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Linking intra- and interspecific assortative mating : Consequences for asymmetric sexual isolation

  • Erik I. Svensson
  • Anna Nordén
  • John T. Waller
  • Anna Runemark
Publishing year: 2016-06-01
Language: English
Pages: 1165-1179
Publication/Series: Evolution
Volume: 70
Issue: 6
Document type: Journal article
Publisher: Wiley-Blackwell

Abstract english

Assortative mating is of interest because of its role in speciation and the maintenance of species boundaries. However, we know little about how within-species assortment is related to interspecific sexual isolation. Most previous studies of assortative mating have focused on a single trait in males and females, rather than utilizing multivariate trait information. Here, we investigate how intraspecific assortative mating relates to sexual isolation in two sympatric and congeneric damselfly species (genus Calopteryx). We connect intraspecific assortment to interspecific sexual isolation by combining field observations, mate preference experiments, and enforced copulation experiments. Using canonical correlation analysis, we demonstrate multivariate intraspecific assortment for body size and body shape. Males of the smaller species mate more frequently with heterospecific females than males of the larger species, which showed less attraction to small heterospecific females. Field experiments suggest that sexual isolation asymmetry is caused by male preferences for large heterospecific females, rather than by mechanical isolation due to interspecific size differences or female preferences for large males. Male preferences for large females and male–male competition for high quality females can therefore counteract sexual isolation. This sexual isolation asymmetry indicates that sexual selection currently opposes a species boundary.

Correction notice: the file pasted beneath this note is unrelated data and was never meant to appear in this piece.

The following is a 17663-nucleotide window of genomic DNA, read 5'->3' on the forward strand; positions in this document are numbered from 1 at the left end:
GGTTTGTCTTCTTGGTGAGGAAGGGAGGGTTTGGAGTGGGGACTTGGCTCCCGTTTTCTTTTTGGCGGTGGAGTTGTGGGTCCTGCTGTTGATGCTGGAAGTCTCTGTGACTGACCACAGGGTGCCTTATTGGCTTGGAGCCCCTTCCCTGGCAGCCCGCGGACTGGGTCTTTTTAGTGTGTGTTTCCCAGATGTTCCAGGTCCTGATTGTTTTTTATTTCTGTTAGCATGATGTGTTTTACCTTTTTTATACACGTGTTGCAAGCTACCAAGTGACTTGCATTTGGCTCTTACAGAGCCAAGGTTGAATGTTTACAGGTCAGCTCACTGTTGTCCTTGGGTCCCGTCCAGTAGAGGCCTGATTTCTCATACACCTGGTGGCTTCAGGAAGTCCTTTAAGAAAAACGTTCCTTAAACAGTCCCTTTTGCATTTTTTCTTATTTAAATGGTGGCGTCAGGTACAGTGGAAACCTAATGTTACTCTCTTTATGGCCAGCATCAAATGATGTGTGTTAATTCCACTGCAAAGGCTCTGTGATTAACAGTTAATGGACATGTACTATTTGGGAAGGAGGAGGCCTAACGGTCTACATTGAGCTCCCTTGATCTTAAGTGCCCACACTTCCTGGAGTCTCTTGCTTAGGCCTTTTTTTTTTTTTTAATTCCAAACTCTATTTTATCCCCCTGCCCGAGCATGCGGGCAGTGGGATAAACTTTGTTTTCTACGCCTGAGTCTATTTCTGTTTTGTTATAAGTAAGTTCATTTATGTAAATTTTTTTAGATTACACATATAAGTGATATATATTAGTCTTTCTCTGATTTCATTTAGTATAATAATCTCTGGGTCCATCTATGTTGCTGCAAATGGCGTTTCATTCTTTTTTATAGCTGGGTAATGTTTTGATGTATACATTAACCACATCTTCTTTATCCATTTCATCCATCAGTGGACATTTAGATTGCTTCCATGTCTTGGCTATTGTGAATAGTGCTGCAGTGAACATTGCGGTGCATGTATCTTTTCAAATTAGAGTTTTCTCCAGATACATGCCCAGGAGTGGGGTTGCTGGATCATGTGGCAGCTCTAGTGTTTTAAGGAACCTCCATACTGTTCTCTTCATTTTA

• Evolutionary Biology
  • Behavior
  • competition
  • hybridization
  • reproductive isolation
  • selection
  • sexual
  • speciation


  • ISSN: 0014-3820
Anna Nordén
E-mail: anna [dot] norden [at] biol [dot] lu [dot] se

Doctoral student

Evolutionary ecology

+46 46 222 43 16